I got the warning messages about 300megs available on /
What I started to do was immediately look /var/log, where I was able to free up about 600megs or old logs.
What I discovered within /var/log/journal were large logs dating back to the birth of my Tumbleweed installation.
I rm -rf’d those logs and went snooping for more.
I have temporarily solved my problem. Still, 30gigs for a desktop setup with no server or database is too much.
For what is worth, I am using standard allocation, /boot, /, /home, swap With / set to 30gigs and formatted xfs.
I also must prune my system so as to purge kernel updates that are not pinned. I had almost 8 such updates.
So, I am in purge mode. Do you have any recommendations as to manage Tumbleweed, without actually taking the drastic action of doing a fresh reinstall?
I do not use btrfs as I multiboot systems.
I do have /boot on a 1 gig partition (adequately sized)
I do have / on a 30gig partition
/ do have home on a separate partition (adequately sized)
I do have swap on a separate partition (adequately sized)
When I first installed TWD, 22gigs was what I needed. I am trying to discover what is consuming 7 gigs of diskspace to raise that level to 29gigs.
If I am unable to discover the cause, a fresh installation will do that for me.
Your observation and problem is not unusual and why I recommend at least 100GB root partition for most Users (despite an installation cutoff at 50GB whether the root partition is separate from the home partition or volume by default).
It helps to understand when a snapshot is created although it’s not the whole picture.
A snapshot is created every time you
shutdown and again when you bootup. This means that if you shutdown and reboot at least once every 24 hrs and maybe during the day, it is a significant contribution to creating snapshots.
Every time you install software, this includes updates and TW upgrades.
If you update regularly, even every day, that’s another two (before and after) snapshots created each time. And, this is besides application installations and removal
It’s easy to create so many snapshots, you overwhelm the default maintenance algorith that periodically decides which snapshots to keep and which to purge (which isn’t that often).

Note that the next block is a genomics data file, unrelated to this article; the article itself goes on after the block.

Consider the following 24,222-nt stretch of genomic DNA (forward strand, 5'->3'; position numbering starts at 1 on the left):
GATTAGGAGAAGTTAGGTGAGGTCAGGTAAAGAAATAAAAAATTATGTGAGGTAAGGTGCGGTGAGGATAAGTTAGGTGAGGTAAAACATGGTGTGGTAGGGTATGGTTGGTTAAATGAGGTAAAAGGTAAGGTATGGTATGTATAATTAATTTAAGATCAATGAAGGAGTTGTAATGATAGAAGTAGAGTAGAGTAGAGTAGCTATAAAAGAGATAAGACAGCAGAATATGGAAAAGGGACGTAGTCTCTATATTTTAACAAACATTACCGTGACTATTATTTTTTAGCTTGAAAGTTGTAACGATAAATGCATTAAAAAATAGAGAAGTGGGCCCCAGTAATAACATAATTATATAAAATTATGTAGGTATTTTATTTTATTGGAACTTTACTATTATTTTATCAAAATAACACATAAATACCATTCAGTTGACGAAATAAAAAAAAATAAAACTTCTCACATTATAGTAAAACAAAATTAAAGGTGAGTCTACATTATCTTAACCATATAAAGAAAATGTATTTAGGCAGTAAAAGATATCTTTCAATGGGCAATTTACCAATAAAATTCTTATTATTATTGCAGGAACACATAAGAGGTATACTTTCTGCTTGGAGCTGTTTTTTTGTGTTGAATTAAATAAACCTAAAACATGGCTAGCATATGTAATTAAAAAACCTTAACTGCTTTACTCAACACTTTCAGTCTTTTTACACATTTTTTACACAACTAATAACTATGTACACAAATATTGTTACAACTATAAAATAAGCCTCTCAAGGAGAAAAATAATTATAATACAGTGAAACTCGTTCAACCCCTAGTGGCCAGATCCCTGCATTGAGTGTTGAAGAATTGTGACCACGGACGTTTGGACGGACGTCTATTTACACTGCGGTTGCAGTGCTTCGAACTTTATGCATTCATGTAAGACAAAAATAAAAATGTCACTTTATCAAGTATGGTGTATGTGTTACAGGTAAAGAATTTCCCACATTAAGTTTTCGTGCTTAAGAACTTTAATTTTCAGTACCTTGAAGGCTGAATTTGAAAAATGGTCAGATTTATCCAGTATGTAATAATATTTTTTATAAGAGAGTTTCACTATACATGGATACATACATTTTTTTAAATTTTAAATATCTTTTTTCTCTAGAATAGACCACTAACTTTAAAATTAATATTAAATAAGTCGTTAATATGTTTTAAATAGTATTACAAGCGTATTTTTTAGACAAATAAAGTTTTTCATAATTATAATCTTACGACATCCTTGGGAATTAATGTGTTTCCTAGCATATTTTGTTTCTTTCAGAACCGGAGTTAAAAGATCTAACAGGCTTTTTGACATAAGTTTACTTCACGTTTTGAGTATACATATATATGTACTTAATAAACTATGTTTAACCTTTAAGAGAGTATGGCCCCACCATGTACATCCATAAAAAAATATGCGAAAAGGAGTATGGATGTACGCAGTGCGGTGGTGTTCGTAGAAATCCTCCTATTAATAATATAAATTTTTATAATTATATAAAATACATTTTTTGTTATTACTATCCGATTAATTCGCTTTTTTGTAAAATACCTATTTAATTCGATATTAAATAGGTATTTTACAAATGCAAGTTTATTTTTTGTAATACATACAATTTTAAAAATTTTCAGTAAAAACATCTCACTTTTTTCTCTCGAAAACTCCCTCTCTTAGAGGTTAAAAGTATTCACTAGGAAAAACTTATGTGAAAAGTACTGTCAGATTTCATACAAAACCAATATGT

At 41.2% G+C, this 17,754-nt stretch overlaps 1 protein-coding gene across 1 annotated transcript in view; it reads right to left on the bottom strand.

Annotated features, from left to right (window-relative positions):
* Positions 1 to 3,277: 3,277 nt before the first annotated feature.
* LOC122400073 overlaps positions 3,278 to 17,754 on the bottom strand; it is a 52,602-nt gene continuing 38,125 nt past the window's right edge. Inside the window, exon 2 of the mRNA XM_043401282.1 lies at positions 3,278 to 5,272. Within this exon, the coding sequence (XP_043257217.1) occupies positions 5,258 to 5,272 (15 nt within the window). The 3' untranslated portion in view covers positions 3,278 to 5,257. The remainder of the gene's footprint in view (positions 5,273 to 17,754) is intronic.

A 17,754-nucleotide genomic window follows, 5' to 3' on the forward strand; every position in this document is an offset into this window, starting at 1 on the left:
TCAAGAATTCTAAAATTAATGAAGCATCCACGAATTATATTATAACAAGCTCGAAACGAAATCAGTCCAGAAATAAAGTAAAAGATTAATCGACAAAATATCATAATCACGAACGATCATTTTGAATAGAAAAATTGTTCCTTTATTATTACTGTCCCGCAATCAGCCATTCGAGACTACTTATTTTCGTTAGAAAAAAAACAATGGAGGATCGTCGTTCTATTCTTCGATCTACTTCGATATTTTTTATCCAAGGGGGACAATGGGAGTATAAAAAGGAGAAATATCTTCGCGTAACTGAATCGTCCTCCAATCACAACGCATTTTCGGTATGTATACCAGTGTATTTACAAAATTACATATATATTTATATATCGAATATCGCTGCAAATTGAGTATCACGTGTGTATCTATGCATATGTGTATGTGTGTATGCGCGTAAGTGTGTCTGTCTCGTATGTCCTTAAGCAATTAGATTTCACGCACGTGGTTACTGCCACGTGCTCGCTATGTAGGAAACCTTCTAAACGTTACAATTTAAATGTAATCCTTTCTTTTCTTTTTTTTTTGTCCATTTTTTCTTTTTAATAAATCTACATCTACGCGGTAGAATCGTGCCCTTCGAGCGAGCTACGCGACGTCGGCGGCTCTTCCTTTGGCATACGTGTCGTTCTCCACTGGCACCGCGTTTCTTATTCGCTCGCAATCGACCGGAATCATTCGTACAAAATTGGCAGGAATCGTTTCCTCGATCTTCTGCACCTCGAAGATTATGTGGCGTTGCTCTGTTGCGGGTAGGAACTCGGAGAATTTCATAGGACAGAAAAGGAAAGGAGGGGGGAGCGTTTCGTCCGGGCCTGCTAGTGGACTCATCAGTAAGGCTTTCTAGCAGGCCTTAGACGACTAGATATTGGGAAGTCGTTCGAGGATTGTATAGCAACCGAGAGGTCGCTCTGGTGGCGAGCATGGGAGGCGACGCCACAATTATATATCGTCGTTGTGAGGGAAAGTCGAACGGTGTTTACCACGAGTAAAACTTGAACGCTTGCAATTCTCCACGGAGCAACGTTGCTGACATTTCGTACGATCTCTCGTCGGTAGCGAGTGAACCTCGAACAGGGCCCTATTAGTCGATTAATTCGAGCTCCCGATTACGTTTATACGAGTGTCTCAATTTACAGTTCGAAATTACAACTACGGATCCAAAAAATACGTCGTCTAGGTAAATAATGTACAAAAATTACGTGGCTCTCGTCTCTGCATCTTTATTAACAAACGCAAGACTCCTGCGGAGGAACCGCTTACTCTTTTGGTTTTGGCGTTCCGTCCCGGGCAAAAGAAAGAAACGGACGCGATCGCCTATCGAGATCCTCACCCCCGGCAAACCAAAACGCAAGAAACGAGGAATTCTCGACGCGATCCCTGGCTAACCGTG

For a long time,
It’s been on my “ToDo” list to modify modify the Snapper maintenance algorithm by periodically reading remaining unused space and when a threshold is reached to more aggressively remove snapshots but I’ve never found enough time to work on it however easy it should be to do.
If someone actually did that and contributed it, I’m sure your name would live on as a major contributor later people will appreciate.
Until something like that can happen automatically, people will need to do that manually… Depending on your activity and maintenance habits, you may want to remove snapshots manually every 3-6 wks or so…
I used to believe /tmp was cleared at boot, too ;).
This is actually now controlled by a systemd policy, and the default seems to be to ignore it. You have to copy the policy from /usr/lib/tmpfiles.d/tmp.conf to /etc/tmpfiles.d, and then edit it. But you can do things like aging. I came to discover this only recently, when I found my /tmp was multiple gigs in size, with a huge number of files, some going back over a year…
# See tmpfiles.d(5) for details
# Clear tmp directories separately, to make them easier to override
# SUSE policy: we don't clean those directories
q /tmp 1777 root root -
q /var/tmp 1777 root root -
# (I Added, kills things >10 days for /tmp, >30 days for /var/tmp...)
d /tmp 1777 root root 10d
d /var/tmp 1777 root root 30d
# (and found and added this..) Exclude namespace mountpoints created with PrivateTmp=yes